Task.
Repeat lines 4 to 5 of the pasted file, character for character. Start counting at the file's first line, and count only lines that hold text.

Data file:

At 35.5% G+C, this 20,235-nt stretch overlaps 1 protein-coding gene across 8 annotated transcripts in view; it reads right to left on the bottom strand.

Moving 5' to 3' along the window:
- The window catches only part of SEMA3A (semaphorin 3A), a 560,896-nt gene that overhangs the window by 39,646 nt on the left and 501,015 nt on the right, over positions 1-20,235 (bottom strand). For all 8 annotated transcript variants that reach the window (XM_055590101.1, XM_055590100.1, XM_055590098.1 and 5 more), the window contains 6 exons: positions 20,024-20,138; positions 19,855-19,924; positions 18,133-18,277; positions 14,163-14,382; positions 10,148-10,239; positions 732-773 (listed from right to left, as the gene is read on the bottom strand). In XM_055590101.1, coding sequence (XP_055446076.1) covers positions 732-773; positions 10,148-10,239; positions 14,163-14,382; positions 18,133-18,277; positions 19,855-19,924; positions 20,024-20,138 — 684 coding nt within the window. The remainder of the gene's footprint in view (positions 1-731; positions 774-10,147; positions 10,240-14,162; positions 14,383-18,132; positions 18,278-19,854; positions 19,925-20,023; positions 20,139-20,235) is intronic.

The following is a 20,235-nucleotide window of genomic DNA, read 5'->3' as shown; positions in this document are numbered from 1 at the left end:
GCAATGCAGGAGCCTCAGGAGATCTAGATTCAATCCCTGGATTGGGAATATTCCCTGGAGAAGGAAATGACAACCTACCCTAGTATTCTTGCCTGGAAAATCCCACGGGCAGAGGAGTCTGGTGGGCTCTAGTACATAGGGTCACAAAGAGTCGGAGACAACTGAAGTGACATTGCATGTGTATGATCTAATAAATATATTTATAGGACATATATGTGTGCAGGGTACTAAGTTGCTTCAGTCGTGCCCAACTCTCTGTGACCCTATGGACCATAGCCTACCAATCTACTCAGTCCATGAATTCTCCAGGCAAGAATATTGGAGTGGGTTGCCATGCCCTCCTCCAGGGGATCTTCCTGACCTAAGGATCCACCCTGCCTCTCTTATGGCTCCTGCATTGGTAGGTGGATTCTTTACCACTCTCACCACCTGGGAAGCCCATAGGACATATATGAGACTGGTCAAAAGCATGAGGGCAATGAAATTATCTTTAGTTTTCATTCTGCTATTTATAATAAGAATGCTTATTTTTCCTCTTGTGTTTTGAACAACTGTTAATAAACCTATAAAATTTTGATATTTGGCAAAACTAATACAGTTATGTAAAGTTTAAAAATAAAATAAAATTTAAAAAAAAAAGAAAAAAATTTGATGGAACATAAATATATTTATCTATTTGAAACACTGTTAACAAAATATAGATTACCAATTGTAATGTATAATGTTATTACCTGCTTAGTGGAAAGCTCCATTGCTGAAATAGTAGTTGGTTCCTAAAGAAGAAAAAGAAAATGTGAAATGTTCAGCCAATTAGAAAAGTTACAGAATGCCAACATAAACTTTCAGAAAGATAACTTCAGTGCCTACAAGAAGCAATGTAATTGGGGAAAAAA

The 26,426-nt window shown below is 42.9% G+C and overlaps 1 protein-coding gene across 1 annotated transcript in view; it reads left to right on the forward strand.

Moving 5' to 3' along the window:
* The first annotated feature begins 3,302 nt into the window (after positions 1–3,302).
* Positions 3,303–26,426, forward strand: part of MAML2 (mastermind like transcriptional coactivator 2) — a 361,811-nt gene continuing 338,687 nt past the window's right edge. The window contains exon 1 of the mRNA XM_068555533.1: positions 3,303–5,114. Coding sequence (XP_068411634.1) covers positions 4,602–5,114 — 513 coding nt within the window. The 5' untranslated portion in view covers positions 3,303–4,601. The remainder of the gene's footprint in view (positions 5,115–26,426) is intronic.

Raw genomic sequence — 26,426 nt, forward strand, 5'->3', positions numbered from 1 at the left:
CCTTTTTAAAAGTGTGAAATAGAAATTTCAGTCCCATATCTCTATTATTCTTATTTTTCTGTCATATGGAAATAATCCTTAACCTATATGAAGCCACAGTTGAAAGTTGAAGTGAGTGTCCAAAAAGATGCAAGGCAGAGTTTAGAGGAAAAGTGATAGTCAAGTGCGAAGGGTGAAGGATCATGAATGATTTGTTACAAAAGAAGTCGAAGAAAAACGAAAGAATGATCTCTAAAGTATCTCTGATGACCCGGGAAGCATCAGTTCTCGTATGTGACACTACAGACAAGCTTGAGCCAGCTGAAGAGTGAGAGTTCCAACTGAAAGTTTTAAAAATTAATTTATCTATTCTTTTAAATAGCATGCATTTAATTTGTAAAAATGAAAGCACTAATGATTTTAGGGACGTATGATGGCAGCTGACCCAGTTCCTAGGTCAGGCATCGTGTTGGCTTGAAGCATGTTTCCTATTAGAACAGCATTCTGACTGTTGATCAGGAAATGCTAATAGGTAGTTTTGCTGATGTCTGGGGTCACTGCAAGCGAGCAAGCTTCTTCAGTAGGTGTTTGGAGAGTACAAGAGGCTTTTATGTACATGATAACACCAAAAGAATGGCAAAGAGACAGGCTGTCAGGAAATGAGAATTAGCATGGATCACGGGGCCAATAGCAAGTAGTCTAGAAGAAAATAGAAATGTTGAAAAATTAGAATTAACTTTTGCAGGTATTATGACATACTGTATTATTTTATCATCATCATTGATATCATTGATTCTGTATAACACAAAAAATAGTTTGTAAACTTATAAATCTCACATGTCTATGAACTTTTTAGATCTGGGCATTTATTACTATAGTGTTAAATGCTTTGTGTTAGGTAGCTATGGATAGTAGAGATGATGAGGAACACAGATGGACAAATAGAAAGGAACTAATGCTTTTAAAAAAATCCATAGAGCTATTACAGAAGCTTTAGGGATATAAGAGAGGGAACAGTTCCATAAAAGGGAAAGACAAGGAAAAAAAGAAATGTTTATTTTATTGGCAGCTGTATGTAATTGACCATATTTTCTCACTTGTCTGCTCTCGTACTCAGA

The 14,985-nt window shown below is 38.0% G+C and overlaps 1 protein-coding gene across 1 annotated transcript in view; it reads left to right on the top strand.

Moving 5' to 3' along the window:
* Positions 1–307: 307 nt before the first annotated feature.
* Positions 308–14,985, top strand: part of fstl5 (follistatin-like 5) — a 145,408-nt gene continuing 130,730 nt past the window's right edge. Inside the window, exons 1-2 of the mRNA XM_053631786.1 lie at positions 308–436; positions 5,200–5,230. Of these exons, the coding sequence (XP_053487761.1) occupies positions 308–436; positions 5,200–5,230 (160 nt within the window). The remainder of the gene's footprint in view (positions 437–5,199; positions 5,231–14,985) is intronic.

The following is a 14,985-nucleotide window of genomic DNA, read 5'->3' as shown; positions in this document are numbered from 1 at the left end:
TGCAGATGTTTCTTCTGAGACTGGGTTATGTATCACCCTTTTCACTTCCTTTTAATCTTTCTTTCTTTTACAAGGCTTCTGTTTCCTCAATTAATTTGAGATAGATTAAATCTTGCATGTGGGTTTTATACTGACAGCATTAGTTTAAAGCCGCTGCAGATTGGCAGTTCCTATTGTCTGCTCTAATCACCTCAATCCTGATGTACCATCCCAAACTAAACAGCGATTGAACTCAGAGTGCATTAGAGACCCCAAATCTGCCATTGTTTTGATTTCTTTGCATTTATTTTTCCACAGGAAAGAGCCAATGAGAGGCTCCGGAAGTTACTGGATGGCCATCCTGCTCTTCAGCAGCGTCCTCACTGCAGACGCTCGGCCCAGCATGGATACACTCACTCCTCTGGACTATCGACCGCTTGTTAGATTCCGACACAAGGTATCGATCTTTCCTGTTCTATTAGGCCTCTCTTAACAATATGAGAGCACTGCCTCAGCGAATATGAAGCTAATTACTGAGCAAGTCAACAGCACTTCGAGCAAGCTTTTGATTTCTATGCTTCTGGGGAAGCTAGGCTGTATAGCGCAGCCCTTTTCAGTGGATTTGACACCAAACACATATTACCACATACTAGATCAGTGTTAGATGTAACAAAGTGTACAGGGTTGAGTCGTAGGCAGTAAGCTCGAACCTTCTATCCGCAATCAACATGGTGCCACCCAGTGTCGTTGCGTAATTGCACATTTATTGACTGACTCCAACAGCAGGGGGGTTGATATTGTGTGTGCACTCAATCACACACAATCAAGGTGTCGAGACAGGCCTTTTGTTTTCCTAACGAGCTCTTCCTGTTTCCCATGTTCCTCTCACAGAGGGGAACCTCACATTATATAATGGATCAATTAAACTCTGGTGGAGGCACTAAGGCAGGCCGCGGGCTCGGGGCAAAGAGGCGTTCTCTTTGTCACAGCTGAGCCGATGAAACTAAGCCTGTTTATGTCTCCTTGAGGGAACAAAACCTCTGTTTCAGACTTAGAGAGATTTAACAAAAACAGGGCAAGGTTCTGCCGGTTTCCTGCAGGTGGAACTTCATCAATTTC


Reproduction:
The following is a 20,235-nucleotide window of genomic DNA, read 5'->3' as shown; positions in this document are numbered from 1 at the left end:
GCAATGCAGGAGCCTCAGGAGATCTAGATTCAATCCCTGGATTGGGAATATTCCCTGGAGAAGGAAATGACAACCTACCCTAGTATTCTTGCCTGGAAAATCCCACGGGCAGAGGAGTCTGGTGGGCTCTAGTACATAGGGTCACAAAGAGTCGGAGACAACTGAAGTGACATTGCATGTGTATGATCTAATAAATATATTTATAGGACATATATGTGTGCAGGGTACTAAGTTGCTTCAGTCGTGCCCAACTCTCTGTGACCCTATGGACCATAGCCTACCAATCTACTCAGTCCATGAATTCTCCAGGCAAGAATATTGGAGTGGGTTGCCATGCCCTCCTCCAGGGGATCTTCCTGACCTAAGGATCCACCCTGCCTCTCTTATGGCTCCTGCATTGGTAGGTGGATTCTTTACCACTCTCACCACCTGGGAAGCCCATAGGACATATATGAGACTGGTCAAAAGCATGAGGGCAATGAAATTATCTTTAGTTTTCATTCTGCTATTTATAATAAGAATGCTTATTTTTCCTCTTGTGTTTTGAACAACTGTTAATAAACCTATAAAATTTTGATATTTGGCAAAACTAATACAGTTATGTAAAGTTTAAAAATAAAATAAAATTTAAAAAAAAAAGAAAAAAATTTGATGGAACATAAATATATTTATCTATTTGAAACACTGTTAACAAAATATAGATTACCAATTGTAATGTATAATGTTATTACCTGCTTAGTGGAAAGCTCCATTGCTGAAATAGTAGTTGGTTCCTAAAGAAGAAAAAGAAAATGTGAAATGTTCAGCCAATTAGAAAAGTTACAGAATGCCAACATAAACTTTCAGAAAGATAACTTCAGTGCCTACAAGAAGCAATGTAATTGGGGAAAAAA